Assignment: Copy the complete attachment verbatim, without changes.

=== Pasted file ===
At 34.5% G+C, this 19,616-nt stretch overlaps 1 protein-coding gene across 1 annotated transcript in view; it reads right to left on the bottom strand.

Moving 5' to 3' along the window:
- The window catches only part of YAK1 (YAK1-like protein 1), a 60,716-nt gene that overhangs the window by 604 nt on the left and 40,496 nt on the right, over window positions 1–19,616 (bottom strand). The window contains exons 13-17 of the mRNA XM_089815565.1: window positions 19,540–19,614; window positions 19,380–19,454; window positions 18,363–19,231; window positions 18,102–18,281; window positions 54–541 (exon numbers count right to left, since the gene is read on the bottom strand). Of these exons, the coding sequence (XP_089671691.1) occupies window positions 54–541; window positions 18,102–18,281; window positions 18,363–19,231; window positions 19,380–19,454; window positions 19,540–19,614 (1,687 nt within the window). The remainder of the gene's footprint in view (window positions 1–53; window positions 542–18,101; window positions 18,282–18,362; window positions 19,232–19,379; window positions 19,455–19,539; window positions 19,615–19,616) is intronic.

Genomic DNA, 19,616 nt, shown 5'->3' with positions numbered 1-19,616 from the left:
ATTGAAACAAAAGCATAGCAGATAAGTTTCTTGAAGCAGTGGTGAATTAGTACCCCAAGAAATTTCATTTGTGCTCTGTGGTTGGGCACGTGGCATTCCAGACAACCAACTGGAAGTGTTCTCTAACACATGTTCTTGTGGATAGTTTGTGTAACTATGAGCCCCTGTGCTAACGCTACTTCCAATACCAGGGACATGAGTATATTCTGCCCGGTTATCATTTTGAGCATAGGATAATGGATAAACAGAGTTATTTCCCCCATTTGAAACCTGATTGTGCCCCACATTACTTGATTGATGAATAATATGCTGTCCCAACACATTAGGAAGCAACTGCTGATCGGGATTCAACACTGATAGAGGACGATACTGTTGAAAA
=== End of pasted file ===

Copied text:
At 34.5% G+C, this 19,616-nt stretch overlaps 1 protein-coding gene across 1 annotated transcript in view; it reads right to left on the bottom strand.

Moving 5' to 3' along the window:
- The window catches only part of YAK1 (YAK1-like protein 1), a 60,716-nt gene that overhangs the window by 604 nt on the left and 40,496 nt on the right, over window positions 1–19,616 (bottom strand). The window contains exons 13-17 of the mRNA XM_089815565.1: window positions 19,540–19,614; window positions 19,380–19,454; window positions 18,363–19,231; window positions 18,102–18,281; window positions 54–541 (exon numbers count right to left, since the gene is read on the bottom strand). Of these exons, the coding sequence (XP_089671691.1) occupies window positions 54–541; window positions 18,102–18,281; window positions 18,363–19,231; window positions 19,380–19,454; window positions 19,540–19,614 (1,687 nt within the window). The remainder of the gene's footprint in view (window positions 1–53; window positions 542–18,101; window positions 18,282–18,362; window positions 19,232–19,379; window positions 19,455–19,539; window positions 19,615–19,616) is intronic.

Genomic DNA, 19,616 nt, shown 5'->3' with positions numbered 1-19,616 from the left:
ATTGAAACAAAAGCATAGCAGATAAGTTTCTTGAAGCAGTGGTGAATTAGTACCCCAAGAAATTTCATTTGTGCTCTGTGGTTGGGCACGTGGCATTCCAGACAACCAACTGGAAGTGTTCTCTAACACATGTTCTTGTGGATAGTTTGTGTAACTATGAGCCCCTGTGCTAACGCTACTTCCAATACCAGGGACATGAGTATATTCTGCCCGGTTATCATTTTGAGCATAGGATAATGGATAAACAGAGTTATTTCCCCCATTTGAAACCTGATTGTGCCCCACATTACTTGATTGATGAATAATATGCTGTCCCAACACATTAGGAAGCAACTGCTGATCGGGATTCAACACTGATAGAGGACGATACTGTTGAAAA